Many of us often refer to the “good old days” and the age we have seems to vary from thirty years to a hundred years, depending on our age. But Franklin Pierce Adams, one of the first American columnists of the early twentieth century, noticed the same trend when he wrote, “Nothing is more responsible than bad memories for the old days.” Fortunately, almost no one mentions the Middle Ages as a good old days. But it’s still interesting to see how people lived.
This is David R. From Henderson, “The Wonder of Economic Growth.” Defined conceptJune 2, 2022.
In 2000, Brad DeLong, an economist at UC-Berkeley, wrote a great paper entitled “Cornucopia.” A bar graph shows the per capita economic growth from the eleventh century to the twentieth century. It has been close to zero for many centuries (except for the fourteenth century, when there was more than one blip), increased significantly in the nineteenth century, and then exploded in the twentieth century. On the same paper, DeLong puts off a great stunt. He took the 1895 Montgomery Ward catalog and, instead of comparing the prices of different items, gave data for the number of hours an individual had to work for an average of 1895 US dollars to buy different items then and in 2000. Had to work to buy the same thing in 2000.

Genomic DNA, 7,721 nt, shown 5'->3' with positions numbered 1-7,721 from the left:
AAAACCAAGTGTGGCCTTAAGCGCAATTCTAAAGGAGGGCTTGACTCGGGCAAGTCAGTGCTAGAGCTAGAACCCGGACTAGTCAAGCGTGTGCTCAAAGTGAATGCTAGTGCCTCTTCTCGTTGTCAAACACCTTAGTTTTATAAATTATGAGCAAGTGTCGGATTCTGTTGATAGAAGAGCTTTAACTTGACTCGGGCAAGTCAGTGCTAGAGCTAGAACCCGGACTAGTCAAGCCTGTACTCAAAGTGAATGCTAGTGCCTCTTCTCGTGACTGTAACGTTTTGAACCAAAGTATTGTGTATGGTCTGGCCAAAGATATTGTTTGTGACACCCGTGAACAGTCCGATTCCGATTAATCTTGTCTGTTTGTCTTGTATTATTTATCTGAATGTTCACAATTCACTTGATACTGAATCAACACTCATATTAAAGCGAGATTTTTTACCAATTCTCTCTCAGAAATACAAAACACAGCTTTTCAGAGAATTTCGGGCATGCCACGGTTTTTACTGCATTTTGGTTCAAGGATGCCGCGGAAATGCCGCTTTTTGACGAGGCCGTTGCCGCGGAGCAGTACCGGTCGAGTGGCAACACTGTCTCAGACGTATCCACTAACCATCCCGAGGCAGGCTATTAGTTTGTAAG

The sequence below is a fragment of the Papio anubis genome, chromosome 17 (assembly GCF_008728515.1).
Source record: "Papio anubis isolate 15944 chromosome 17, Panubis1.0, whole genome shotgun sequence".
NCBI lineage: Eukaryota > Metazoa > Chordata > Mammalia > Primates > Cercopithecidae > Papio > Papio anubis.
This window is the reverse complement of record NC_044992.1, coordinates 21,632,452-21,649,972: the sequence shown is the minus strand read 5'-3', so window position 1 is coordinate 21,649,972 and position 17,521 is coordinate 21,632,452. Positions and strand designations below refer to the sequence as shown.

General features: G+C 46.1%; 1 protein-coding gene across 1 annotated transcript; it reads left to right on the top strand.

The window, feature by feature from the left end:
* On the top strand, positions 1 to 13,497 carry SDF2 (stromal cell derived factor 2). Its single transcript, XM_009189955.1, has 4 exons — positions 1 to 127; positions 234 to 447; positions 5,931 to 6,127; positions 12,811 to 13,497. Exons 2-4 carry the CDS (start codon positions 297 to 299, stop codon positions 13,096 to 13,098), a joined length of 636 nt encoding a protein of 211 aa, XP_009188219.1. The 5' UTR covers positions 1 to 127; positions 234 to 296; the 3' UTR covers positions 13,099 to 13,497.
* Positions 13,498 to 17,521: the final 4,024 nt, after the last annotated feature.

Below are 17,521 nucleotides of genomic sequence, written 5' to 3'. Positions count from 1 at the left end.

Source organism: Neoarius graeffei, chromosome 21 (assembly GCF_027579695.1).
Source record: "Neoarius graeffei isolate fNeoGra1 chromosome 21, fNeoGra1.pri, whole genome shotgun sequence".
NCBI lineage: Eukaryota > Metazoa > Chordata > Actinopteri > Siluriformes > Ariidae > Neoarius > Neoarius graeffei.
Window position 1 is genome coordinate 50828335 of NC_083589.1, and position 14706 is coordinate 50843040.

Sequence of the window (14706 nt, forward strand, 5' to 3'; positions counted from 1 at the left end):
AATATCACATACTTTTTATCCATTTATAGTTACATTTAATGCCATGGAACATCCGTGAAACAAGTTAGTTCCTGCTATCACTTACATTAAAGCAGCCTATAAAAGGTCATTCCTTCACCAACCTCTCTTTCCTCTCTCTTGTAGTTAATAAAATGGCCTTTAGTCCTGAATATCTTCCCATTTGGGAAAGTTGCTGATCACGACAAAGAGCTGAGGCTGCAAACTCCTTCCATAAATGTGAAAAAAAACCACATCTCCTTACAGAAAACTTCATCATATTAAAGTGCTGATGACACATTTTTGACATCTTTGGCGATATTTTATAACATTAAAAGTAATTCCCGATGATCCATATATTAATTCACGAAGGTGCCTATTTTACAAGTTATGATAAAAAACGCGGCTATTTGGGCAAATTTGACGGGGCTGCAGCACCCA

The results are wonderful. Consider four of his ten examples. It took 21 hours to buy six volumes of the novel Horatio Alger in 1895, compared to 0.6 hours in 2000. A single speed bike works 260 hours, in 2000 7.2 hours. An office chair? Then twenty-four hours, vs. 2 hours in 2000. A set of Encyclopedia Britannica 140 hours work cost, 33.8 vs. 2000. The last issue dramatically shortens today’s progress because almost no one wants to buy Encyclopedia Today, that is why it is no longer published, and we can get Wikipedia for zero. Aside from the controversial issues, Wikipedia is pretty good. The thing that was more expensive per hour in 2000 than in 1895 was a sterling silver spoon, which took 26 hours in 1895 and 34 hours in 2000. But here DeLong tells a funny story. Why did people want a sterling silver spoon in 1895? He asked. A: They wanted something that would not decay. Now we have pots that are very cheap and do not decay.
Read the whole thing.